Universal Design in the Kitchen

I have written a few articles about proper kitchen design principles in the past. Those kitchen design principles have stood the test of time and are as valid today as they were 30, 40, or even 50 years ago. Add Universal Design for kitchens. As I have previously written universal design is a concept that holds within it any product, space, planning, or design that makes life easier or functions more efficiently. If you need examples please refer to my other articles on universal design. Please remember universal design is not just for disabled people. If you are designing for a disabled person and/or a wheel chair bound person please refer to the ADA guidelines for kitchen design.

The kitchen is arguably the most used and therefore the busiest room in the entire home. It has become a room that not only meals are prepared in, but homework is completed there, bills are paid, lunches packed and pets are fed. The kitchen also seems to attract everyone during any type of social gathering. So it is natural that we turn to universal design in the kitchen and make our life easier.

Counter Tops should be smooth and easy to clean. I never understood the grouted tile counter-tops, a real nuisance to keep clean, not to mention rolling out a pie crust, lest I digress.  If you use contrasting colors between the counter-tops and other items it will help visually impaired persons see where one stops and another starts.

Flooring should be easy to clean and slip resistant. If you spend a lot of time standing you will prefer to use a softer material, rather than stone or ceramic tile.

Cabinets should be designed so the heaviest items are stored in the upper lower cabinets or the lower upper cabinets. The average woman is tall enough to comfortably reach into the bottom shelf of the upper cabinets. All the shelves should be adjustable and fit snugly. Door and drawer hardware should be large enough so everyone can slip 2 or 3 fingers behind it to operate.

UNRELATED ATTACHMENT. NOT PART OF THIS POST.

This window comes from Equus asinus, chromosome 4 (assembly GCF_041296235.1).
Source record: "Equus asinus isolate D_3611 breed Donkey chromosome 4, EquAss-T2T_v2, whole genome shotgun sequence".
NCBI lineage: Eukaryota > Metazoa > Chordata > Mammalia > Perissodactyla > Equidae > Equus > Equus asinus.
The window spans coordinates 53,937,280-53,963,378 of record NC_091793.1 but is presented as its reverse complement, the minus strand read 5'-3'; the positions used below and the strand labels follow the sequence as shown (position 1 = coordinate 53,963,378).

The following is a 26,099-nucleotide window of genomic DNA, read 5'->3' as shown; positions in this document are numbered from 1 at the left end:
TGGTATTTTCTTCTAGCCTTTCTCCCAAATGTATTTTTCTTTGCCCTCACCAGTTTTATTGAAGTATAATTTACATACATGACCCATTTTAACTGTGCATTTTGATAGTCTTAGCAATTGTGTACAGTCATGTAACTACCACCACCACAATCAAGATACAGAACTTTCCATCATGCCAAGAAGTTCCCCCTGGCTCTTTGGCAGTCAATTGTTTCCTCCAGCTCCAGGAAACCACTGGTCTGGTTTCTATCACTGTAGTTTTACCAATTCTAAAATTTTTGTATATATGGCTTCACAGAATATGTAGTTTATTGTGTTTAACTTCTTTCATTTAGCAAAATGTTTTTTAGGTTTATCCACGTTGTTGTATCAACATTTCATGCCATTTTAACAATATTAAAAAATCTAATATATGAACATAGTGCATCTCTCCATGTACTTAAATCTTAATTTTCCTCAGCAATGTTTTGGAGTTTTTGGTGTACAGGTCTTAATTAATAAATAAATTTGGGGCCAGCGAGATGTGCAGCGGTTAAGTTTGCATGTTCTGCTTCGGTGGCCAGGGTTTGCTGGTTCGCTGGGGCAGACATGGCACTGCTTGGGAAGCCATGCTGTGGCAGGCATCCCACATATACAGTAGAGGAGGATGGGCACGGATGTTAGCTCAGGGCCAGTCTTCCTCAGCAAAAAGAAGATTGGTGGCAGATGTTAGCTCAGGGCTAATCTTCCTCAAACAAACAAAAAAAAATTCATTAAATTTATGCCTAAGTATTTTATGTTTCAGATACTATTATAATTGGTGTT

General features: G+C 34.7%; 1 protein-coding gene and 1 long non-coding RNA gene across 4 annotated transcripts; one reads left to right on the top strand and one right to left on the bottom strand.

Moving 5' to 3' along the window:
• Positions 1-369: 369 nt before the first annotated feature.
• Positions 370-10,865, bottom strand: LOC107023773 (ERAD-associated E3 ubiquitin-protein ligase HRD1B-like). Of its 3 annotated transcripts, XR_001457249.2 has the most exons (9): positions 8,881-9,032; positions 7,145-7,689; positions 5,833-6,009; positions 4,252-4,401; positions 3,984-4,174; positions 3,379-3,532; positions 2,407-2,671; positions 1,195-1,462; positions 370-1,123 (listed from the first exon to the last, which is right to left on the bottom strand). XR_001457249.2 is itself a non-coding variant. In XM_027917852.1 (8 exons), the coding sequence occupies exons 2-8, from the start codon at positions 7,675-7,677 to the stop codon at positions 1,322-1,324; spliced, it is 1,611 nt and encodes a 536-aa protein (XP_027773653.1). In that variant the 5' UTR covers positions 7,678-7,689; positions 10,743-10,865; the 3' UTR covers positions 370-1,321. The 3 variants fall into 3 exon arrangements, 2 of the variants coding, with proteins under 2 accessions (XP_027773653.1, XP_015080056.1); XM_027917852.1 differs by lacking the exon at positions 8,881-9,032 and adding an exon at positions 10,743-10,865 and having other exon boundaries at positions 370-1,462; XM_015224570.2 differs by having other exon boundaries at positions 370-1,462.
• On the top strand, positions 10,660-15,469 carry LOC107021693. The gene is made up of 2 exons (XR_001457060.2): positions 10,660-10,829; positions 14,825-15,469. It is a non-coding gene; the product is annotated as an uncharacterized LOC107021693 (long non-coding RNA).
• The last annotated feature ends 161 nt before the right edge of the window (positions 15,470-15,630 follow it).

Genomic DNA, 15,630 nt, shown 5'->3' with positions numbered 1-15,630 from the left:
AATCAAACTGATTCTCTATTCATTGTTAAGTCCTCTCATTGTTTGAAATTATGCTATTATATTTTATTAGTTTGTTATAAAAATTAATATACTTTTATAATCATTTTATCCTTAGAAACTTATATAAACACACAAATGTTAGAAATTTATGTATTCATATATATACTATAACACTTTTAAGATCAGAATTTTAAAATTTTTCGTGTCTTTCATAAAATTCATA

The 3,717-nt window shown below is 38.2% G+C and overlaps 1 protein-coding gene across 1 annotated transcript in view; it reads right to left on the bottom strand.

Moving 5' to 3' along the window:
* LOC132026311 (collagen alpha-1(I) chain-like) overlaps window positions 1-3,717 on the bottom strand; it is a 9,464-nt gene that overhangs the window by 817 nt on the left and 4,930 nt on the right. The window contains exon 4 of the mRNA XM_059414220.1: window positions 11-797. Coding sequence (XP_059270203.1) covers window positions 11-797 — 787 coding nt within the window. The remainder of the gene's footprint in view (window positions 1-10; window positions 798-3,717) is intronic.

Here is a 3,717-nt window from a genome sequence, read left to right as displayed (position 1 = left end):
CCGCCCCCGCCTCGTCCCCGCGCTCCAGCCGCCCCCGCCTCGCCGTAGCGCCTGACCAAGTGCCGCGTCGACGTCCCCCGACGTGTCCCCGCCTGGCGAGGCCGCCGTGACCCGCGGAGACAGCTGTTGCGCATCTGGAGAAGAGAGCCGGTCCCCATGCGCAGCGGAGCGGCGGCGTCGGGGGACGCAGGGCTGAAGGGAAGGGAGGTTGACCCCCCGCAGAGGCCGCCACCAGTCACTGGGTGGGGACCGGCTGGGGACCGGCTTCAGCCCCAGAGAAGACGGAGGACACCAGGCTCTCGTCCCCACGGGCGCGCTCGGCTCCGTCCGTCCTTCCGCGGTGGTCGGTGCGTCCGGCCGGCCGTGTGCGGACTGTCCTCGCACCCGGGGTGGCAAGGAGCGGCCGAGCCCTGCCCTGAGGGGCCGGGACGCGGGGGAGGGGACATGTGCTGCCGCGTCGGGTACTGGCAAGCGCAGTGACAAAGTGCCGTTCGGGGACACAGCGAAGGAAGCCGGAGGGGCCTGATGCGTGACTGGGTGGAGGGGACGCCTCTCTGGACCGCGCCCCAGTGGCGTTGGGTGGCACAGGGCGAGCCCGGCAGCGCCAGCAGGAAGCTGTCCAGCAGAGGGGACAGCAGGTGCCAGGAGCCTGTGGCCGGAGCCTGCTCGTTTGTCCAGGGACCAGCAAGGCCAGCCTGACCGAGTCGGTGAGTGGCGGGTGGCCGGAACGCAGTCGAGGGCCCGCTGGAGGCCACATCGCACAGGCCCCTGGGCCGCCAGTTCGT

Microwaves and Ovens should be installed so you can easily remove hot items safely. If you do any heavy cooking in a microwave, an over the stove installation is not the way to go. The same can be said for stack ovens, they should be installed side by side, with the bottom at about 30” from the finished floor.

Faucets like the type in doctors’ offices are the best and can be turned on and off without using your fingers, they can be pushed or pulled with the side of or a cupped hand. I am not a fan or the push button or touch faucets, too expensive to purchase and repair.

Lighting should be task orientated. If you have an island hang lights directly over it. If you will be working on the wall counter then install under cabinet lighting. All lighting in the kitchen should be installed with dimmers, so everyone can use the brightness that is the most comfortable for them.

Appliances are a tough one. Standard sizes have been around forever and are not going to change anytime soon. The dishwasher is an appliance that needs to be raised about 12” off the floor. Obviously doing this would require a taller base cabinet and change in counter height, but what if you installed the microwave over the dishwasher in a pantry style cabinet?

As you can see incorporating some universal design features into you existing kitchen can be easily completed. Others require extensive and will have to wait. Whatever features you choose to incorporate will undoubtedly make your life easier.

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